TEHRAN (FNA)- Iraq is prepared to restart talks with the United States and Iran, and is checking with both sides to see if a fresh round can be scheduled, Iraqi Foreign Minister Hoshyar Zebari said on Sunday.
The United States and Iran, which have not had diplomatic ties for almost three decades, held three rounds of talks last year on ways to help end violence in Iraq.
Tehran has always described a US withdrawal from Iraq as the only way to restore peace and security in its war-ravaged neighbor.
A fourth set of ambassador-level talks has been repeatedly postponed by Iran. Officials in Tehran say that they would attend the fourth round only when they see results of the previous round of talks in practice.
The talks are one of the few forums in which officials from the arch-foes have direct contact.
“We are ready to resume these talks provided that both sides will agree to that. Recently the Iranians have made some statements that they are willing to resume these talks, and we will go back to the United States, to the Americans, to see if they have this interest,” he said.
“If conditions are suitable the Iraqi government would be delighted to resume these talks,” the minister told a security conference in Geneva.
Zebari told journalists on Saturday that Iraq and United States have agreed on a draft security pact with “aspirational dates” for US forces to leave Iraq’s cities by summer 2009, and for the Iraqi forces to take over in 2011.
But even in a best-case, he said a small number of US forces could stay on beyond 2011 in a transitional role.
“Whatever happens I think you won’t fix a date or draw a line where all the forces will withdraw. There will be a need for some forces, for some training, for coordination as a residual force,” Zebari said.
The foreign minister said in his remarks on Sunday that the Iraqi parliament would either ratify or reject the status of forces deal, but did not specify exactly when this would occur.
“We now have a single text that must be subject to a political decision for the Iraqi government to accept,” he said.
The United States plans to pull 8,000 troops out of Iraq by February, leaving a force of 138,000 there.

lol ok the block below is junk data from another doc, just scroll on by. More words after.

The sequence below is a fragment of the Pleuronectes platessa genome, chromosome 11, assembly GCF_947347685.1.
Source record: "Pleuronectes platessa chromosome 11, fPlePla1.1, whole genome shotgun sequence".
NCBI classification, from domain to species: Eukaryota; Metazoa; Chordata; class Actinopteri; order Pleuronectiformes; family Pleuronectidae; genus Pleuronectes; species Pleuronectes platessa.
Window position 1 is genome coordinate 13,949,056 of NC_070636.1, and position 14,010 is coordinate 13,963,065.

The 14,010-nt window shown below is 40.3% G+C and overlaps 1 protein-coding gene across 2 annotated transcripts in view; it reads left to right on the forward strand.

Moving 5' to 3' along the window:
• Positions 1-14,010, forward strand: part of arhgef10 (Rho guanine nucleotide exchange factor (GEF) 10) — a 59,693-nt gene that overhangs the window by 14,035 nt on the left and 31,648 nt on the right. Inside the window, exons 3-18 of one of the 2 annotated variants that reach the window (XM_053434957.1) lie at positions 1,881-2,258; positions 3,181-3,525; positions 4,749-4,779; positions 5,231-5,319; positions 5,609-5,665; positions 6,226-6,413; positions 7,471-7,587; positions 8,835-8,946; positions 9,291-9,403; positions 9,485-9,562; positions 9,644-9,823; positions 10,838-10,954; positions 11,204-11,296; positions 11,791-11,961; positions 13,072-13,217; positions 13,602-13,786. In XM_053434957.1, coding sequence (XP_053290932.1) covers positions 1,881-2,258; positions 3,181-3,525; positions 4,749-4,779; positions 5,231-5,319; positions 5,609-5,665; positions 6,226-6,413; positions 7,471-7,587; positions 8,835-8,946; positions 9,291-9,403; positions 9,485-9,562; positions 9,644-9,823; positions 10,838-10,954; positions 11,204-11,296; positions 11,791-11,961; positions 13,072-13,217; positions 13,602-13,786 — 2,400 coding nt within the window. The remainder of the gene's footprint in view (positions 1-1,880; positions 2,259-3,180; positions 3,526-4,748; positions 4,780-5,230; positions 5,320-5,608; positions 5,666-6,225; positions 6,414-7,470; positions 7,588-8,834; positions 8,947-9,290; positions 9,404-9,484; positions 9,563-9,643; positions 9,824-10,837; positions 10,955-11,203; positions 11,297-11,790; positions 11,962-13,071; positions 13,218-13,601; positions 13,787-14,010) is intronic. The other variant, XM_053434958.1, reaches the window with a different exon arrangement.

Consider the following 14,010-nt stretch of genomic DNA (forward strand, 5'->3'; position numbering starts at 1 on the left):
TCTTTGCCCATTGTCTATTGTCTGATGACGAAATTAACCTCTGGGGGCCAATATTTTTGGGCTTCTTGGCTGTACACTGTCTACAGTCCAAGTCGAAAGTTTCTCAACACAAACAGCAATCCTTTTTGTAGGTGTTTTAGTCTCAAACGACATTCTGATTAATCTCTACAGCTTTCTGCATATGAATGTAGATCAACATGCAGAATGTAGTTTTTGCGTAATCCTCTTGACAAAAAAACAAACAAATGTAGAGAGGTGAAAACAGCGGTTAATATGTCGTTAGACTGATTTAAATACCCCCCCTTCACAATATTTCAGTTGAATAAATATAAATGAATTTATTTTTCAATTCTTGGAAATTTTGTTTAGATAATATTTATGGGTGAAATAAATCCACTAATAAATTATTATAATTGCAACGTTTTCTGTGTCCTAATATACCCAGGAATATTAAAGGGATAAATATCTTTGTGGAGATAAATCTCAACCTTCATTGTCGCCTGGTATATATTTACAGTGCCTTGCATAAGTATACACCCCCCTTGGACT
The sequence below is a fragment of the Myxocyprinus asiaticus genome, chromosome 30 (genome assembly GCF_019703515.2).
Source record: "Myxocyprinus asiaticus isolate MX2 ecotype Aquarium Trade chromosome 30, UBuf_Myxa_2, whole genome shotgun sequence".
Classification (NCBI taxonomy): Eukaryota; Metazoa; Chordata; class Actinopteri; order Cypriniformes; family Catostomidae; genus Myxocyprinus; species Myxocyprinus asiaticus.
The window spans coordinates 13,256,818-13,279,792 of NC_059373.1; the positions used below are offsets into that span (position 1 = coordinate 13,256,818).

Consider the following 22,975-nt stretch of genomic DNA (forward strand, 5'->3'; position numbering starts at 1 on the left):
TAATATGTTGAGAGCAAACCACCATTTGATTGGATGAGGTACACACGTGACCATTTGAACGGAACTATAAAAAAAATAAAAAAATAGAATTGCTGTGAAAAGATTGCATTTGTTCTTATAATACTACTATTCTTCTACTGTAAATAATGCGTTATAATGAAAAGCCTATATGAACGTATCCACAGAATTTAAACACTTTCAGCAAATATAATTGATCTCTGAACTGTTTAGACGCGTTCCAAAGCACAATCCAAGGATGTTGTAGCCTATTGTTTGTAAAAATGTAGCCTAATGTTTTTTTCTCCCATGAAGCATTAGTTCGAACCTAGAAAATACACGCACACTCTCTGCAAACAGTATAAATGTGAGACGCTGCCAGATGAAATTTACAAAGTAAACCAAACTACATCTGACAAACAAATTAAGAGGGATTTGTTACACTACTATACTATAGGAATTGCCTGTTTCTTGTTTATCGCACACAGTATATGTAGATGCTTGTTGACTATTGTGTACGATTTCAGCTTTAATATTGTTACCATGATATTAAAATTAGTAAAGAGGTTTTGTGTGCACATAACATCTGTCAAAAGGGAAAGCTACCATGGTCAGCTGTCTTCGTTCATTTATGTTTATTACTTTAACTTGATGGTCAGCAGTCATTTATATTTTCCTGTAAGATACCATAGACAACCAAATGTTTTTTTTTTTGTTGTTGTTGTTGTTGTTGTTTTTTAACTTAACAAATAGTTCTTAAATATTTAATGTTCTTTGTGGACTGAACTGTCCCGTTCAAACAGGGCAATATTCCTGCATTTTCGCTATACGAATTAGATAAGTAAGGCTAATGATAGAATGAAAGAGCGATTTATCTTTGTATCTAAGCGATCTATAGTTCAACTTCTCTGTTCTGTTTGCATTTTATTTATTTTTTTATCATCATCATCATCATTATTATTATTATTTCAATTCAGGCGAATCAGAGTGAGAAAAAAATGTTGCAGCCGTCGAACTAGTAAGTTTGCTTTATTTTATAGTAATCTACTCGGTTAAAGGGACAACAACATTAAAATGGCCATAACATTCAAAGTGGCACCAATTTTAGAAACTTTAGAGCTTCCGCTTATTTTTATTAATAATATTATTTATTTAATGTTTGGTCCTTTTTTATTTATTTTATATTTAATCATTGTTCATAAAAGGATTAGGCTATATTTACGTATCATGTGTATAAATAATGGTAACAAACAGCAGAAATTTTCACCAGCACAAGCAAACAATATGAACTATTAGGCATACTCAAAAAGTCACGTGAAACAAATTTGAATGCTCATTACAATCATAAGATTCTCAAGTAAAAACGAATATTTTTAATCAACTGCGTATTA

The US is in talks with Iraqi officials to get them to sign a provocative security agreement which secures long-term US presence in Iraq.
It also gives the occupation forces a free rein to stage military operations wherever and whenever they deem necessary, without consulting the Iraqi government.
Tehran is concerned that the yet-not-concluded security deal could lead to establishment of permanent US bases in the neighboring country.
The proposed pact is also facing widespread opposition among Iraqi politicians.
Many fear Washington has plans to keep permanent bases, despite a denial of any such plan written into the proposal. Iraqis say the drafts submitted by the Americans thus far would infringe on Iraq’s sovereignty by giving US forces too much freedom to operate.
The security pact also faces strong criticism from members of al-Maliki’s own coalition. Two Iraqi officials familiar with the negotiations have warned that a deal is unlikely to be reached before the end of President Bush’s term in January unless Washington backs off some demands seen as giving American forces too much freedom to operate in Iraq and infringing on Iraqi sovereignty.
Iraq’s parliament must approve the deal, and the two officials said opposition in the legislature was so widespread that it stood no chance of winning approval without significant changes in the US position. The officials spoke on condition of anonymity because of the secrecy surrounding the negotiations.